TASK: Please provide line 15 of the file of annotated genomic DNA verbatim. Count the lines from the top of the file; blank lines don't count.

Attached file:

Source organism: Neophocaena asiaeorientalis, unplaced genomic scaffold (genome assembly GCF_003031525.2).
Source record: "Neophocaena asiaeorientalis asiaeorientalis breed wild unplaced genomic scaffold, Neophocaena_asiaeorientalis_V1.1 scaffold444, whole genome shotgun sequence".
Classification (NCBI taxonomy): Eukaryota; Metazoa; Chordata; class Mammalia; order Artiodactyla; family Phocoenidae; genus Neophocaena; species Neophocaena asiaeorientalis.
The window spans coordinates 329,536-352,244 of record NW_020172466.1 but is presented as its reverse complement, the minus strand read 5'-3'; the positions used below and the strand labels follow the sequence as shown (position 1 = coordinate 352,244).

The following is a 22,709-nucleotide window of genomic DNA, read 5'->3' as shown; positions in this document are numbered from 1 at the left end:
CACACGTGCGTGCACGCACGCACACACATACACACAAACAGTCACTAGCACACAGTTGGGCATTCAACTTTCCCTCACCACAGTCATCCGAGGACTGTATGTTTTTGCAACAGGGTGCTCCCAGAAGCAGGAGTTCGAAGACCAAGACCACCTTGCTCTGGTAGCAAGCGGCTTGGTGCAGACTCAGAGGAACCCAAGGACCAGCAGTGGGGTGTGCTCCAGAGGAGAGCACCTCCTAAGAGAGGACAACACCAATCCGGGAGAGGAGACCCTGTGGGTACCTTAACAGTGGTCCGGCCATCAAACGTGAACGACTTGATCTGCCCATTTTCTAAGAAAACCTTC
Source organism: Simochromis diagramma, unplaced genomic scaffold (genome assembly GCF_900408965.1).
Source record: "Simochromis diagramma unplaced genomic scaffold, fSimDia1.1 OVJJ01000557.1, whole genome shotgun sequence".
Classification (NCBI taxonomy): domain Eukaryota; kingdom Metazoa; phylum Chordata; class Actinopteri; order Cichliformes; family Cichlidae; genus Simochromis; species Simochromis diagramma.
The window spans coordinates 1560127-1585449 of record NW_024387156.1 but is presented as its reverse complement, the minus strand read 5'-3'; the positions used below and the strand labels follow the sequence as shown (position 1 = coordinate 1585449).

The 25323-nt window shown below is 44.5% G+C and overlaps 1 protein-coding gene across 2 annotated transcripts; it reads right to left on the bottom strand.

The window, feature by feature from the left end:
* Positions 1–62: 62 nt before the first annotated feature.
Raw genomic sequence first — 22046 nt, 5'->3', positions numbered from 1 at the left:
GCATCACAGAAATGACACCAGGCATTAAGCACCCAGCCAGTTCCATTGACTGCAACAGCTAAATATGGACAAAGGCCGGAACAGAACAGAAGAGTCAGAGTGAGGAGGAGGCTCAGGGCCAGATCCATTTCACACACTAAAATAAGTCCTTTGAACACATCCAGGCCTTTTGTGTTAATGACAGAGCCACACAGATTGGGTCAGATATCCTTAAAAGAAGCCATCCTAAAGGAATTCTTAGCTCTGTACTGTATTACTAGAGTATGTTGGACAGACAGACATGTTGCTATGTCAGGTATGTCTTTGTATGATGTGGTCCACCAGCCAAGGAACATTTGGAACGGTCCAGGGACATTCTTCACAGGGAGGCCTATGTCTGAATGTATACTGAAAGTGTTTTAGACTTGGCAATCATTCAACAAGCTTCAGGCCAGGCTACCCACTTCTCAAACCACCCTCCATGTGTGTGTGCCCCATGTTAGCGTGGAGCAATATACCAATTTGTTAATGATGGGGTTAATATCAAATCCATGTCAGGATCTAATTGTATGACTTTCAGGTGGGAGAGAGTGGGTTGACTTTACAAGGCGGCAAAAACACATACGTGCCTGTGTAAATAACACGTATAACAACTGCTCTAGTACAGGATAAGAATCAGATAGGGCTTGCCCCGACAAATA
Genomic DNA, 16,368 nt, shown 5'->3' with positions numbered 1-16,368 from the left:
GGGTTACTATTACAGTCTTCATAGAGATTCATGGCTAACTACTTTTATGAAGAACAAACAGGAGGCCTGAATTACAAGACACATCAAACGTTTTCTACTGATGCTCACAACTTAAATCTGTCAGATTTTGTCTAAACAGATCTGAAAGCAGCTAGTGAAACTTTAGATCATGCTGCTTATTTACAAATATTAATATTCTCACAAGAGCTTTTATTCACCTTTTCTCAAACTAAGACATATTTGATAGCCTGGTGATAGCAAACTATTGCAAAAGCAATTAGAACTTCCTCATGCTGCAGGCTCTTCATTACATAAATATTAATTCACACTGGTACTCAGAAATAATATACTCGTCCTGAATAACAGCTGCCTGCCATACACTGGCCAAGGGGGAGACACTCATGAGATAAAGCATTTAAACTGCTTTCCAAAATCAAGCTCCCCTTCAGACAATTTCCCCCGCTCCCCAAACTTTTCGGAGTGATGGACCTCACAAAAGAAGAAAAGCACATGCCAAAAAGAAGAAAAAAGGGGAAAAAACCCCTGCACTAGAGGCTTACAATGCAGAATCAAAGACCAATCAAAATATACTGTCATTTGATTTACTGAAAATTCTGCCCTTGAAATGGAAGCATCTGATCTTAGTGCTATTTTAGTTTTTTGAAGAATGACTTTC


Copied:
GCATCACAGAAATGACACCAGGCATTAAGCACCCAGCCAGTTCCATTGACTGCAACAGCTAAATATGGACAAAGGCCGGAACAGAACAGAAGAGTCAGAGTGAGGAGGAGGCTCAGGGCCAGATCCATTTCACACACTAAAATAAGTCCTTTGAACACATCCAGGCCTTTTGTGTTAATGACAGAGCCACACAGATTGGGTCAGATATCCTTAAAAGAAGCCATCCTAAAGGAATTCTTAGCTCTGTACTGTATTACTAGAGTATGTTGGACAGACAGACATGTTGCTATGTCAGGTATGTCTTTGTATGATGTGGTCCACCAGCCAAGGAACATTTGGAACGGTCCAGGGACATTCTTCACAGGGAGGCCTATGTCTGAATGTATACTGAAAGTGTTTTAGACTTGGCAATCATTCAACAAGCTTCAGGCCAGGCTACCCACTTCTCAAACCACCCTCCATGTGTGTGTGCCCCATGTTAGCGTGGAGCAATATACCAATTTGTTAATGATGGGGTTAATATCAAATCCATGTCAGGATCTAATTGTATGACTTTCAGGTGGGAGAGAGTGGGTTGACTTTACAAGGCGGCAAAAACACATACGTGCCTGTGTAAATAACACGTATAACAACTGCTCTAGTACAGGATAAGAATCAGATAGGGCTTGCCCCGACAAATA